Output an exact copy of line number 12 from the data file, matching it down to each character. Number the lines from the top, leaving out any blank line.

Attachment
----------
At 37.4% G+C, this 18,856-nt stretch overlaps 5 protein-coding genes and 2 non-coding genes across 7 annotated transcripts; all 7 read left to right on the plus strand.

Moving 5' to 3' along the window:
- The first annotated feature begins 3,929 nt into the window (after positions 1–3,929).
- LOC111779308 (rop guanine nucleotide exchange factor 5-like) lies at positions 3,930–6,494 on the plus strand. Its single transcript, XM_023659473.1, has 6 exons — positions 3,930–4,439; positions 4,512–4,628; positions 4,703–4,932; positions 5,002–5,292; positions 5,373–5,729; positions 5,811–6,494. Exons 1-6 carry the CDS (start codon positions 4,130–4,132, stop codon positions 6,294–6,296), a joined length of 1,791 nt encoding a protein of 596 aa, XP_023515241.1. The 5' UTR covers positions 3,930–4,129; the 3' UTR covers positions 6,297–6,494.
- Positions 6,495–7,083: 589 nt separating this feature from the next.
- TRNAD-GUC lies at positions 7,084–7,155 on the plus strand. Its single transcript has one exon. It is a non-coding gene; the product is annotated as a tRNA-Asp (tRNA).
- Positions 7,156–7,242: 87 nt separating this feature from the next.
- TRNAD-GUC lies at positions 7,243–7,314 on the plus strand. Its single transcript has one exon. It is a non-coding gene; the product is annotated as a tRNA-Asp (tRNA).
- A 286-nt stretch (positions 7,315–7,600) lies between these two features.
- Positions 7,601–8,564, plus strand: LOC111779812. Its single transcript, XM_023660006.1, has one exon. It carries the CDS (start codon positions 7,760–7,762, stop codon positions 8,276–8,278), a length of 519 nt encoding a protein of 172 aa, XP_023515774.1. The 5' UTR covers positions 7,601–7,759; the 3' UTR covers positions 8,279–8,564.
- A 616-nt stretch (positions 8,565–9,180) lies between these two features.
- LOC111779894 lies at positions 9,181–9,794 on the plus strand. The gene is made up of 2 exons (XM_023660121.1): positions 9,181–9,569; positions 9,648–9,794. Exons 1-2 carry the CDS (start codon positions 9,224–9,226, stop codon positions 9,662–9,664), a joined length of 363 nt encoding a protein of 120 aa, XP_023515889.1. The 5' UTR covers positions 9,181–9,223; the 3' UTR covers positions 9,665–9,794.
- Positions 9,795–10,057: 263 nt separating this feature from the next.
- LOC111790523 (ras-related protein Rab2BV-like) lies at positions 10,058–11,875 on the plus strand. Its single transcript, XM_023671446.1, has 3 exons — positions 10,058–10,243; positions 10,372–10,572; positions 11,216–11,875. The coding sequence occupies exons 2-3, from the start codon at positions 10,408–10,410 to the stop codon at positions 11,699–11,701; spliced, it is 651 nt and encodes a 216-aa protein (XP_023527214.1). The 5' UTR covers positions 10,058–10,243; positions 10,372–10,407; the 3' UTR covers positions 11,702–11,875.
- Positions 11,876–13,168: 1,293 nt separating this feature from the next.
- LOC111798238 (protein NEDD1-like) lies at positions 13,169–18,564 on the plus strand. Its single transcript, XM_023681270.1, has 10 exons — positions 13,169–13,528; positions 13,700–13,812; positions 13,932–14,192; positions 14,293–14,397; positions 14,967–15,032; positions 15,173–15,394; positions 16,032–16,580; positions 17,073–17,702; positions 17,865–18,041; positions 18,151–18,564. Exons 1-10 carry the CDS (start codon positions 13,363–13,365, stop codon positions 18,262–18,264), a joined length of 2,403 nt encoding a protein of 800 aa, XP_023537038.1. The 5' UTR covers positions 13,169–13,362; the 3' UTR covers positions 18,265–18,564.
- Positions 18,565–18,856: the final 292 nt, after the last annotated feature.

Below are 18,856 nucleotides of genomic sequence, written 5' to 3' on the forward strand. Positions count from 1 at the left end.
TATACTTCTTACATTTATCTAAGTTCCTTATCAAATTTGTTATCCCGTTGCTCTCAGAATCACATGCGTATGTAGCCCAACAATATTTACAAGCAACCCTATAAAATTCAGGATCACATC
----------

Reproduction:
- LOC111779894 lies at positions 9,181–9,794 on the plus strand. The gene is made up of 2 exons (XM_023660121.1): positions 9,181–9,569; positions 9,648–9,794. Exons 1-2 carry the CDS (start codon positions 9,224–9,226, stop codon positions 9,662–9,664), a joined length of 363 nt encoding a protein of 120 aa, XP_023515889.1. The 5' UTR covers positions 9,181–9,223; the 3' UTR covers positions 9,665–9,794.